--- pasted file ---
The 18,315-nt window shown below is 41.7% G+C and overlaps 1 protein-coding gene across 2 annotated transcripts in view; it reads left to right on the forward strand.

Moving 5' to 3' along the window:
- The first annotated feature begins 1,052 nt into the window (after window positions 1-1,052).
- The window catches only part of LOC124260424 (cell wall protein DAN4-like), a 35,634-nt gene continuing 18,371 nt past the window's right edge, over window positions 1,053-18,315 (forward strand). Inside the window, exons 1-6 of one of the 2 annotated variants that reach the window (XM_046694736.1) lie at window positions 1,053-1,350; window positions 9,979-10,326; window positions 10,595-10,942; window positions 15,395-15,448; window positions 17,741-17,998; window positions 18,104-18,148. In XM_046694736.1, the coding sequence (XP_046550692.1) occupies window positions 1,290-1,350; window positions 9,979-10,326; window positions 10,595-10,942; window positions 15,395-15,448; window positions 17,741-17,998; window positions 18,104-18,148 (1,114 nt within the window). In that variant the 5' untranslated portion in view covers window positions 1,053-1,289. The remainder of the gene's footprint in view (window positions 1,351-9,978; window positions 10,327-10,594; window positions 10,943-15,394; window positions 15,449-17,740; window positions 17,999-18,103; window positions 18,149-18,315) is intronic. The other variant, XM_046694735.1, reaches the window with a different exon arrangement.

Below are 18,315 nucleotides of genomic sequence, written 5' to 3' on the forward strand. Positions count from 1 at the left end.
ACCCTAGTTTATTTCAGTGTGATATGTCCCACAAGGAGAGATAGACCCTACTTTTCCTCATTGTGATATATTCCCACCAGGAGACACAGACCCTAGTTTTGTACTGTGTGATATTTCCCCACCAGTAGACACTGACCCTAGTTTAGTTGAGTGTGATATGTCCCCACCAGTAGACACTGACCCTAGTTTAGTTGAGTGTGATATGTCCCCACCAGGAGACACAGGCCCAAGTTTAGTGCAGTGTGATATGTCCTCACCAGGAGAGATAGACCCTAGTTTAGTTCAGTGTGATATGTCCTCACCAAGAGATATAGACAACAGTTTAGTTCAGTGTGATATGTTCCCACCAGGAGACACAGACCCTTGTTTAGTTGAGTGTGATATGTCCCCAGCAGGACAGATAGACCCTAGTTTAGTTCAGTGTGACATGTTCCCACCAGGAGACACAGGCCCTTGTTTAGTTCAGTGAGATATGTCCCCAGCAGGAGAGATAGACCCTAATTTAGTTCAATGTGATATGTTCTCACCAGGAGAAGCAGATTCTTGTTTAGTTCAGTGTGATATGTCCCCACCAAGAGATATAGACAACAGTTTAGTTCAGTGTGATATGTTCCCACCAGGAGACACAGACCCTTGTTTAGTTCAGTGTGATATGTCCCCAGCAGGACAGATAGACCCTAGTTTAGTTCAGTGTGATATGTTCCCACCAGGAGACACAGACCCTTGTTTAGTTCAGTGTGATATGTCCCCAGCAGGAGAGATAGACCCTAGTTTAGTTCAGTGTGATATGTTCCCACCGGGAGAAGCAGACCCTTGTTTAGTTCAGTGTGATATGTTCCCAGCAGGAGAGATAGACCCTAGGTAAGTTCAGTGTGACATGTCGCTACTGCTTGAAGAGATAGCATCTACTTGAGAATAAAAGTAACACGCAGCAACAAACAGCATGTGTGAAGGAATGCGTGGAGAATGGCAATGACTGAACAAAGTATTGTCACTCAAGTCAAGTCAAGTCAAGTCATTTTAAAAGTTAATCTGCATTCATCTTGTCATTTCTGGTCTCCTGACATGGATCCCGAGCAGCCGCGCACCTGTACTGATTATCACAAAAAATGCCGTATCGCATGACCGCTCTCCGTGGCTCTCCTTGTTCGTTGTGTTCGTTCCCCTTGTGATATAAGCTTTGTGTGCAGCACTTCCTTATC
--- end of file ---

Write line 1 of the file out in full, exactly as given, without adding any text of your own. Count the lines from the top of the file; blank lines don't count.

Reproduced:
The 18,315-nt window shown below is 41.7% G+C and overlaps 1 protein-coding gene across 2 annotated transcripts in view; it reads left to right on the forward strand.